ORIGINAL STORY — Today’s Wenatchee World shares the story of Margie Jones, president of the Good Grief Center in Wenatchee, Wash., who is among the thousands of survivors of suicide loss who will be taking part in the American Foundation for Suicide Prevention’s National Survivors of Suicide Day on Saturday, Nov. 22.
Margie’s son Steve died by suicide in 1996 and, as with so many people who have experienced such a tragedy, she has gone on to help others who are grieving after a suicide.
Whenever asked, Jones says, she shares how she started the healing process by setting up a computer science scholarship in her son’s name at Eastern Washington University, Steve’s alma mater. She continues healing by volunteering at the Good Grief Center. She also shares how healing happens, slowly and over time. And how she’s come to understand suicide’s root causes, such as excruciating emotional pain, sometimes accompanied by mental illness.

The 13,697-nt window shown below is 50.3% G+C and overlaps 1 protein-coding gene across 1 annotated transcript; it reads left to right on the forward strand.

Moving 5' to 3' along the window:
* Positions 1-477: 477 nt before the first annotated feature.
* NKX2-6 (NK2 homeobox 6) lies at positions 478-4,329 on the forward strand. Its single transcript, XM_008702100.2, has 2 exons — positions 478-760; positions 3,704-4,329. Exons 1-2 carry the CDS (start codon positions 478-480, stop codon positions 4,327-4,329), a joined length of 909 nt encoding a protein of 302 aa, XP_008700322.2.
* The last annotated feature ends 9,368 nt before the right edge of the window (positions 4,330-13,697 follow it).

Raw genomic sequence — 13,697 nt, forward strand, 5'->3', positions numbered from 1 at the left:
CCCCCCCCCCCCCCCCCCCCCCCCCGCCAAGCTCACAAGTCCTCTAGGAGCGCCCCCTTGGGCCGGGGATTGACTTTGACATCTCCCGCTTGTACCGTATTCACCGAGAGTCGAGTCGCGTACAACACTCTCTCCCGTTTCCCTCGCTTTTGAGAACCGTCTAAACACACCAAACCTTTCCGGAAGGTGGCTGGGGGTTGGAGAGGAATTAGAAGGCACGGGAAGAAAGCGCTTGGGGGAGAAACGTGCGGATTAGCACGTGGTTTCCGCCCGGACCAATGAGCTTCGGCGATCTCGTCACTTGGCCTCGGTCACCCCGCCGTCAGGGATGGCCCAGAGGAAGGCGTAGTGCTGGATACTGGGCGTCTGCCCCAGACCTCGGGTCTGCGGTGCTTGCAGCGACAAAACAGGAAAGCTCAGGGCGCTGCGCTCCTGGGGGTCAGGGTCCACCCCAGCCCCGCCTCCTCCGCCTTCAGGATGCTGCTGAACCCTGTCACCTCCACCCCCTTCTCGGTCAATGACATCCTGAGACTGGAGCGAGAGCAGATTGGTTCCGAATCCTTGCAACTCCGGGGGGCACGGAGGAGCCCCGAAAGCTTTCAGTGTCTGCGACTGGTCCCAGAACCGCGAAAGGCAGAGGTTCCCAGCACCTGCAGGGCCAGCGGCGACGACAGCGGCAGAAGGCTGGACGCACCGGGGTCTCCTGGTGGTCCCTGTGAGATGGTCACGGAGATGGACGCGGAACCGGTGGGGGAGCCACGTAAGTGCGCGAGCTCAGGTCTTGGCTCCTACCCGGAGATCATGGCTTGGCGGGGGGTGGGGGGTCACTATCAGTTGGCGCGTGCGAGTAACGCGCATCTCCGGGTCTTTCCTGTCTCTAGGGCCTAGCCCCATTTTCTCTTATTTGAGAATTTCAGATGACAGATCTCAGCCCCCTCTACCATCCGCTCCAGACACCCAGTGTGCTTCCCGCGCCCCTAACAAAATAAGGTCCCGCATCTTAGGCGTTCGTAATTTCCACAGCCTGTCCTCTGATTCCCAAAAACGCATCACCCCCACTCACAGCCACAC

Joanne Harpel of AFSP explains in a recent interview that one of the purposes for National Survivors of Suicide Day is to counter the stigma that often accompanies a death by suicide.
There is nothing shameful in having a suicide in your family. There’s no reason for you to feel isolated or that you somehow did something wrong.
The abridged URL for this post is http://tinyurl.com/GriefWorker1 .
Editor’s note: Each year in conjunction with National Survivors of Suicide Day, articles are published across the country about people who have lost a loved one to suicide. Several of this year’s stories are linked to below in the “Comments” section of this post.